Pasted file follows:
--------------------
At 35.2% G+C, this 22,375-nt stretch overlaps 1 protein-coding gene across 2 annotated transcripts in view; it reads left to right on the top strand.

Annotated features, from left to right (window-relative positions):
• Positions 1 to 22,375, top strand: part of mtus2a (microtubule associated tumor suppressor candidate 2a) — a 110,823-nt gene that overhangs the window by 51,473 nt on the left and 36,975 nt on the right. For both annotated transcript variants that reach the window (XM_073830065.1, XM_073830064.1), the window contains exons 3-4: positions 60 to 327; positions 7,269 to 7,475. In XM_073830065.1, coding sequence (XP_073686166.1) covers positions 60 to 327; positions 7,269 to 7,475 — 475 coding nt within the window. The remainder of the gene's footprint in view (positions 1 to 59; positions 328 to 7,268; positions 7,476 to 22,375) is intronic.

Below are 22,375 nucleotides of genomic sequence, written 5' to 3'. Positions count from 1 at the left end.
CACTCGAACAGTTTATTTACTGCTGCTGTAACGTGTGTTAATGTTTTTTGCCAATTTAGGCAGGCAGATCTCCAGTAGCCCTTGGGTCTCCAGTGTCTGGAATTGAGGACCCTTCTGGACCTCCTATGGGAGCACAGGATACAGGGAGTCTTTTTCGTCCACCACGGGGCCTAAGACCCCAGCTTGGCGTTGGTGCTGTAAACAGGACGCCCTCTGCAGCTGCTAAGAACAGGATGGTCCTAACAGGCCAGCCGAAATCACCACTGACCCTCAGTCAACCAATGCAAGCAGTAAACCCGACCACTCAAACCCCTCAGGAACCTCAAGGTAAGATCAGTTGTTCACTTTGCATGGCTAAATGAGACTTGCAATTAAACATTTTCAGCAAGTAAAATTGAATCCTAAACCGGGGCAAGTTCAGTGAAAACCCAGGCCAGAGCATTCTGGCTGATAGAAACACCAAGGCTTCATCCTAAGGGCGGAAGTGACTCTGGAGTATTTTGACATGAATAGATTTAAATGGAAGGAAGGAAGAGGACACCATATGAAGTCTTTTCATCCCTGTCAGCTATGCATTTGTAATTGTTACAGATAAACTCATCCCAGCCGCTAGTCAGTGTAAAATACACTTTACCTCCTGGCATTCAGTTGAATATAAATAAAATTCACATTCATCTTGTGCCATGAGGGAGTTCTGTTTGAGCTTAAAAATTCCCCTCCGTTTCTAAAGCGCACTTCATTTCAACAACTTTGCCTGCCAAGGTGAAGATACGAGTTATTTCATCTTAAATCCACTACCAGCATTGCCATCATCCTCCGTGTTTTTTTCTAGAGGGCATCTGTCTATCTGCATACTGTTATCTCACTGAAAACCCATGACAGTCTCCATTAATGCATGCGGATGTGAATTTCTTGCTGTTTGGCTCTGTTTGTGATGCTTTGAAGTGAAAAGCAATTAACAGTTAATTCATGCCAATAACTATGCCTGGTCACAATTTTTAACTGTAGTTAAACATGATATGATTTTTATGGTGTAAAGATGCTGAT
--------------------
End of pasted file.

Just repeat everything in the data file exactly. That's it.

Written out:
At 35.2% G+C, this 22,375-nt stretch overlaps 1 protein-coding gene across 2 annotated transcripts in view; it reads left to right on the top strand.

Annotated features, from left to right (window-relative positions):
• Positions 1 to 22,375, top strand: part of mtus2a (microtubule associated tumor suppressor candidate 2a) — a 110,823-nt gene that overhangs the window by 51,473 nt on the left and 36,975 nt on the right. For both annotated transcript variants that reach the window (XM_073830065.1, XM_073830064.1), the window contains exons 3-4: positions 60 to 327; positions 7,269 to 7,475. In XM_073830065.1, coding sequence (XP_073686166.1) covers positions 60 to 327; positions 7,269 to 7,475 — 475 coding nt within the window. The remainder of the gene's footprint in view (positions 1 to 59; positions 328 to 7,268; positions 7,476 to 22,375) is intronic.

Below are 22,375 nucleotides of genomic sequence, written 5' to 3'. Positions count from 1 at the left end.
CACTCGAACAGTTTATTTACTGCTGCTGTAACGTGTGTTAATGTTTTTTGCCAATTTAGGCAGGCAGATCTCCAGTAGCCCTTGGGTCTCCAGTGTCTGGAATTGAGGACCCTTCTGGACCTCCTATGGGAGCACAGGATACAGGGAGTCTTTTTCGTCCACCACGGGGCCTAAGACCCCAGCTTGGCGTTGGTGCTGTAAACAGGACGCCCTCTGCAGCTGCTAAGAACAGGATGGTCCTAACAGGCCAGCCGAAATCACCACTGACCCTCAGTCAACCAATGCAAGCAGTAAACCCGACCACTCAAACCCCTCAGGAACCTCAAGGTAAGATCAGTTGTTCACTTTGCATGGCTAAATGAGACTTGCAATTAAACATTTTCAGCAAGTAAAATTGAATCCTAAACCGGGGCAAGTTCAGTGAAAACCCAGGCCAGAGCATTCTGGCTGATAGAAACACCAAGGCTTCATCCTAAGGGCGGAAGTGACTCTGGAGTATTTTGACATGAATAGATTTAAATGGAAGGAAGGAAGAGGACACCATATGAAGTCTTTTCATCCCTGTCAGCTATGCATTTGTAATTGTTACAGATAAACTCATCCCAGCCGCTAGTCAGTGTAAAATACACTTTACCTCCTGGCATTCAGTTGAATATAAATAAAATTCACATTCATCTTGTGCCATGAGGGAGTTCTGTTTGAGCTTAAAAATTCCCCTCCGTTTCTAAAGCGCACTTCATTTCAACAACTTTGCCTGCCAAGGTGAAGATACGAGTTATTTCATCTTAAATCCACTACCAGCATTGCCATCATCCTCCGTGTTTTTTTCTAGAGGGCATCTGTCTATCTGCATACTGTTATCTCACTGAAAACCCATGACAGTCTCCATTAATGCATGCGGATGTGAATTTCTTGCTGTTTGGCTCTGTTTGTGATGCTTTGAAGTGAAAAGCAATTAACAGTTAATTCATGCCAATAACTATGCCTGGTCACAATTTTTAACTGTAGTTAAACATGATATGATTTTTATGGTGTAAAGATGCTGAT